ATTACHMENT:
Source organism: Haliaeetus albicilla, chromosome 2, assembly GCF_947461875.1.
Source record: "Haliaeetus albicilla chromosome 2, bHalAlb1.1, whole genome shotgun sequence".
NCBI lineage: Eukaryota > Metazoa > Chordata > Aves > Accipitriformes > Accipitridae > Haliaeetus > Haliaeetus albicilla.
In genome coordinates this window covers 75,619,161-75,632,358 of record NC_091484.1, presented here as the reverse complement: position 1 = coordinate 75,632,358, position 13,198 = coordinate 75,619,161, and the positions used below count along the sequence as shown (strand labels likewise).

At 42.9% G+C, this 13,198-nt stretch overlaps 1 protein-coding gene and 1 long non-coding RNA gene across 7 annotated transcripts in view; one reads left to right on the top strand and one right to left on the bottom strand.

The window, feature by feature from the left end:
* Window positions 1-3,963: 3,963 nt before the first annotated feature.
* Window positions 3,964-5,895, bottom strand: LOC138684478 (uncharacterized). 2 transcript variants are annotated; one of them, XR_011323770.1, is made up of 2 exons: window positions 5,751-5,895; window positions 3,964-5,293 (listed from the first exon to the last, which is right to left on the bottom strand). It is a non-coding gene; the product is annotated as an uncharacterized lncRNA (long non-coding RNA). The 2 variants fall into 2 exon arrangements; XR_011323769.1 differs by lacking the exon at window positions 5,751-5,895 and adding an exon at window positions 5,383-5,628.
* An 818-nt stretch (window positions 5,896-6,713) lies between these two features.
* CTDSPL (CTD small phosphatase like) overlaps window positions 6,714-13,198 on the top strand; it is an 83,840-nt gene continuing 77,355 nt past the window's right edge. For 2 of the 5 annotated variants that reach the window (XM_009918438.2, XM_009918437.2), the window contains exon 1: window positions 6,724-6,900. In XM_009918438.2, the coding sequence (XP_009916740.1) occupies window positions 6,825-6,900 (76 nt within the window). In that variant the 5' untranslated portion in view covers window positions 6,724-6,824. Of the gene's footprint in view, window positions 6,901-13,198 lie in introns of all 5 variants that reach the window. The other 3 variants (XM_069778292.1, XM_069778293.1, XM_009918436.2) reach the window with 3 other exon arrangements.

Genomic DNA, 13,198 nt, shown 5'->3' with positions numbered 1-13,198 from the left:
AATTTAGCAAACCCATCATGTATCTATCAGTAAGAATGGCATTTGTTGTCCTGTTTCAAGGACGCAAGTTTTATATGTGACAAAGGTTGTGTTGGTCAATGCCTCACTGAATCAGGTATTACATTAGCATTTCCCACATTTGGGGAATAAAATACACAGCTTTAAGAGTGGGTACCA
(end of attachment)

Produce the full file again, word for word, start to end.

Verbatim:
Source organism: Haliaeetus albicilla, chromosome 2, assembly GCF_947461875.1.
Source record: "Haliaeetus albicilla chromosome 2, bHalAlb1.1, whole genome shotgun sequence".
NCBI lineage: Eukaryota > Metazoa > Chordata > Aves > Accipitriformes > Accipitridae > Haliaeetus > Haliaeetus albicilla.
In genome coordinates this window covers 75,619,161-75,632,358 of record NC_091484.1, presented here as the reverse complement: position 1 = coordinate 75,632,358, position 13,198 = coordinate 75,619,161, and the positions used below count along the sequence as shown (strand labels likewise).

At 42.9% G+C, this 13,198-nt stretch overlaps 1 protein-coding gene and 1 long non-coding RNA gene across 7 annotated transcripts in view; one reads left to right on the top strand and one right to left on the bottom strand.

The window, feature by feature from the left end:
* Window positions 1-3,963: 3,963 nt before the first annotated feature.
* Window positions 3,964-5,895, bottom strand: LOC138684478 (uncharacterized). 2 transcript variants are annotated; one of them, XR_011323770.1, is made up of 2 exons: window positions 5,751-5,895; window positions 3,964-5,293 (listed from the first exon to the last, which is right to left on the bottom strand). It is a non-coding gene; the product is annotated as an uncharacterized lncRNA (long non-coding RNA). The 2 variants fall into 2 exon arrangements; XR_011323769.1 differs by lacking the exon at window positions 5,751-5,895 and adding an exon at window positions 5,383-5,628.
* An 818-nt stretch (window positions 5,896-6,713) lies between these two features.
* CTDSPL (CTD small phosphatase like) overlaps window positions 6,714-13,198 on the top strand; it is an 83,840-nt gene continuing 77,355 nt past the window's right edge. For 2 of the 5 annotated variants that reach the window (XM_009918438.2, XM_009918437.2), the window contains exon 1: window positions 6,724-6,900. In XM_009918438.2, the coding sequence (XP_009916740.1) occupies window positions 6,825-6,900 (76 nt within the window). In that variant the 5' untranslated portion in view covers window positions 6,724-6,824. Of the gene's footprint in view, window positions 6,901-13,198 lie in introns of all 5 variants that reach the window. The other 3 variants (XM_069778292.1, XM_069778293.1, XM_009918436.2) reach the window with 3 other exon arrangements.

Genomic DNA, 13,198 nt, shown 5'->3' with positions numbered 1-13,198 from the left:
AATTTAGCAAACCCATCATGTATCTATCAGTAAGAATGGCATTTGTTGTCCTGTTTCAAGGACGCAAGTTTTATATGTGACAAAGGTTGTGTTGGTCAATGCCTCACTGAATCAGGTATTACATTAGCATTTCCCACATTTGGGGAATAAAATACACAGCTTTAAGAGTGGGTACCA